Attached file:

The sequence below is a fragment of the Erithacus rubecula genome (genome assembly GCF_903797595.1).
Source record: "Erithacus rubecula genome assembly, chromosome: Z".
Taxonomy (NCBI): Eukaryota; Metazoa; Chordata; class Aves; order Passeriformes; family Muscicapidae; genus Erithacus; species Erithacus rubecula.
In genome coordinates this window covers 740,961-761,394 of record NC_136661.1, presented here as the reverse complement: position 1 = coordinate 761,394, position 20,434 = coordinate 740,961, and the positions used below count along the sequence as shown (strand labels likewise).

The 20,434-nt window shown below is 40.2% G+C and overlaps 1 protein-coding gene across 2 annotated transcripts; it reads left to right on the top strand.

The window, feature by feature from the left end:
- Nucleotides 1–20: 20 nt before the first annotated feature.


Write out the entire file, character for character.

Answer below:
The sequence below is a fragment of the Erithacus rubecula genome (genome assembly GCF_903797595.1).
Source record: "Erithacus rubecula genome assembly, chromosome: Z".
Taxonomy (NCBI): Eukaryota; Metazoa; Chordata; class Aves; order Passeriformes; family Muscicapidae; genus Erithacus; species Erithacus rubecula.
In genome coordinates this window covers 740,961-761,394 of record NC_136661.1, presented here as the reverse complement: position 1 = coordinate 761,394, position 20,434 = coordinate 740,961, and the positions used below count along the sequence as shown (strand labels likewise).

The 20,434-nt window shown below is 40.2% G+C and overlaps 1 protein-coding gene across 2 annotated transcripts; it reads left to right on the top strand.

The window, feature by feature from the left end:
- Nucleotides 1–20: 20 nt before the first annotated feature.